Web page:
I love that Nehemiah and the Israelites sandwiched their responsibility between prayer and faith. They asked God, did what they could, and trusted God to do they rest. They weren’t lazy. They didn’t invite trouble. And they certainly did not have a false sense of security. Instead, they realized that God was the key to safety.

Pastors need to spiritually and physically protect the congregation just like a shepherd protects his flock.

This doesn’t mean that we go to an extreme by shutting ourselves off from the world in order to be safer. We are called to be in the world but not of it, and that comes with risks and sometimes violent persecution. At that same time, we shouldn’t wrecklessly go out looking for trouble. We must be Spirit-led in our outreach and in protecting the flock.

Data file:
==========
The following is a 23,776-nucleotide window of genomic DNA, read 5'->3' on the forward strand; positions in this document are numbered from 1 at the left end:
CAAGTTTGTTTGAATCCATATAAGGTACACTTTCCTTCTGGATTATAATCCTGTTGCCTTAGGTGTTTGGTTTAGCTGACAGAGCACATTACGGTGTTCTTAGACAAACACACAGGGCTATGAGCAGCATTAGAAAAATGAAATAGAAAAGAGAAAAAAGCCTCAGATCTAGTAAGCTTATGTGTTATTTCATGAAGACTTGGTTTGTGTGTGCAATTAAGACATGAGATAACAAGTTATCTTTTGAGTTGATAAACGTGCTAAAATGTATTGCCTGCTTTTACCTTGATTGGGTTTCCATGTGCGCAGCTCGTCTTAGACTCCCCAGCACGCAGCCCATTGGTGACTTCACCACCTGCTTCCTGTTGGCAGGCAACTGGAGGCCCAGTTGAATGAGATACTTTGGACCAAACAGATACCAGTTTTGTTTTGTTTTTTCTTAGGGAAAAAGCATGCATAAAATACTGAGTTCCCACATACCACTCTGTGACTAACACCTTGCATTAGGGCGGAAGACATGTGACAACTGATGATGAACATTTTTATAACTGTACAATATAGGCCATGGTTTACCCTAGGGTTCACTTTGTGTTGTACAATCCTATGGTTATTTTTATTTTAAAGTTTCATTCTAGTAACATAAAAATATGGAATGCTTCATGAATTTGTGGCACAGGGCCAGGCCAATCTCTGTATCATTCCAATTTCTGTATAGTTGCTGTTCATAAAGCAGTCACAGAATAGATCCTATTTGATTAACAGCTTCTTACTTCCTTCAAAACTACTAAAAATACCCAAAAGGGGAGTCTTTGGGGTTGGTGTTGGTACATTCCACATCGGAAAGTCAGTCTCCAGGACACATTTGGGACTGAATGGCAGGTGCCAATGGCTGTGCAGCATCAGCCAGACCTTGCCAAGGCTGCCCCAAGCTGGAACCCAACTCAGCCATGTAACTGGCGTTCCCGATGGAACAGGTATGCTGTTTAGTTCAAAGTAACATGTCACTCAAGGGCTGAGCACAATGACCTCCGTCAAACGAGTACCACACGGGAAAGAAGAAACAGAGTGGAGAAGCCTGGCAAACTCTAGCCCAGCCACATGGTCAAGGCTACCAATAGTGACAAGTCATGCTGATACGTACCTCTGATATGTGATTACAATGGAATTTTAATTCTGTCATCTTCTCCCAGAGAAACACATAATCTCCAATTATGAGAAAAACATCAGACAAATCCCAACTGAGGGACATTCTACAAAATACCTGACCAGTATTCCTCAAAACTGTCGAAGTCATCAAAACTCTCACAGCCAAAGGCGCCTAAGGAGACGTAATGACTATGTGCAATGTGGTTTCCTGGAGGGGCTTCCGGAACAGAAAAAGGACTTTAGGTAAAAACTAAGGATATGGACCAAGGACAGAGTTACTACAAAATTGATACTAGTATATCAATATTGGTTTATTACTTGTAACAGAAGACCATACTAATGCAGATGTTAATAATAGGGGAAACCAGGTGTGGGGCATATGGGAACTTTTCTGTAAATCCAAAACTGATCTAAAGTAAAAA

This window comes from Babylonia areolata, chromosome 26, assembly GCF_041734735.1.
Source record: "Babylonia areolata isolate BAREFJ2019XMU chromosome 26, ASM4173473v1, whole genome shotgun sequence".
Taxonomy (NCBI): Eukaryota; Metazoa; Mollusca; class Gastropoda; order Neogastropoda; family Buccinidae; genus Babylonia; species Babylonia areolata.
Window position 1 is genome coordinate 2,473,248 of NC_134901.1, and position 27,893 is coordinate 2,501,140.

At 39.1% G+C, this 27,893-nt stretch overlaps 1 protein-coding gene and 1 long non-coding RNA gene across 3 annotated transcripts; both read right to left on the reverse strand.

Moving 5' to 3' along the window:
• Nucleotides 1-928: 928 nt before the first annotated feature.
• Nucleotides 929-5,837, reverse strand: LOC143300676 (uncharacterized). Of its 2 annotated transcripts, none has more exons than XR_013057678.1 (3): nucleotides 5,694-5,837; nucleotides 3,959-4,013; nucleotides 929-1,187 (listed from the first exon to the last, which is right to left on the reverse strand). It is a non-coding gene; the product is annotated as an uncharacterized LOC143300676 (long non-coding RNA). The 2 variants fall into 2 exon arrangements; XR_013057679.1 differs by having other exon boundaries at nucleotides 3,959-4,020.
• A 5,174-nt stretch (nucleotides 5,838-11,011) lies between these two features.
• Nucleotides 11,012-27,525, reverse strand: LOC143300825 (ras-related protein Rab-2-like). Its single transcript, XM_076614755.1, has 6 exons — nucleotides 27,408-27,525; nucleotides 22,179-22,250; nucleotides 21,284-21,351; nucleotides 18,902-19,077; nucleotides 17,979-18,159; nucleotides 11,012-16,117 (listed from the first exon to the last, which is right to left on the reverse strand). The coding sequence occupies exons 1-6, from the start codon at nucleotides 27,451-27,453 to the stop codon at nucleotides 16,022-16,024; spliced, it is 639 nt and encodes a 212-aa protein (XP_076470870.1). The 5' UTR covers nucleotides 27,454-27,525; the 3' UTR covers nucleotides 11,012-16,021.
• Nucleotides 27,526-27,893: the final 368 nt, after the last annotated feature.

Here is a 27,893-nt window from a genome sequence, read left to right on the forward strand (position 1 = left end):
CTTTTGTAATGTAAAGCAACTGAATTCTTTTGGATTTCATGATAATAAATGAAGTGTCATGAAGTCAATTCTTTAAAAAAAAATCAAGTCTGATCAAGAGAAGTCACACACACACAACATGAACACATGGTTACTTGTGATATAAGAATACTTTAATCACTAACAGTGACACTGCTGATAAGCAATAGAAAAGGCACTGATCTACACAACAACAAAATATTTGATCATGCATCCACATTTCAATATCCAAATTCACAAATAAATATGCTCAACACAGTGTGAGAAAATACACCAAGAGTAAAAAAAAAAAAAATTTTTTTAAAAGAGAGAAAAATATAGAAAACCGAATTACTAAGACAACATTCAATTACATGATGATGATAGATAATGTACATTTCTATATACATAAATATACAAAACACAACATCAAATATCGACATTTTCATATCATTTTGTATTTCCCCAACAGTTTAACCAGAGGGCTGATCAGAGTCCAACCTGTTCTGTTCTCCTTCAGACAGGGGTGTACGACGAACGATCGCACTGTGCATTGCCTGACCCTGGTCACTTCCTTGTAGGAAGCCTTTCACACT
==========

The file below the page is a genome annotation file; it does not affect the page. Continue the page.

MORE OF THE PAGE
7 Critical Areas for Church Security

ACTIVE Faith’s free ebook covers 7 critical areas for modern church security.

  • Background Checks
  • Check-in System
  • Disarming Friendliness
  • Emergency Action Plan
  • Triage Teams
  • Emergency Response Team Kits
  • Emergency Communications

The larger a church body becomes, the more important is to have systems in place to discourage wrong doing, prevent evil, and respond well to crisis. But in whatever you do, be sure you do it with much prayer and faith in God.

Download 7 Critical Areas for Church Security (PDF)

Special thanks to ACTIVE Faith for supporting Church Relevance by sponsoring this post.

You don’t have to be awesome. God is awesome.

Kent Shaffer —  February 18, 2013

Some pockets of Christianity create a false theology of what a pastor should be by hijacking the biblical roles of a pastor with their own cultural ideals. It is not intentional. In fact, they often agree on the biblical definition of a pastor, but their actions and culture don’t show it. Their culture perpetuates an epitome of pastors that binds them psychologically and drives their behavior.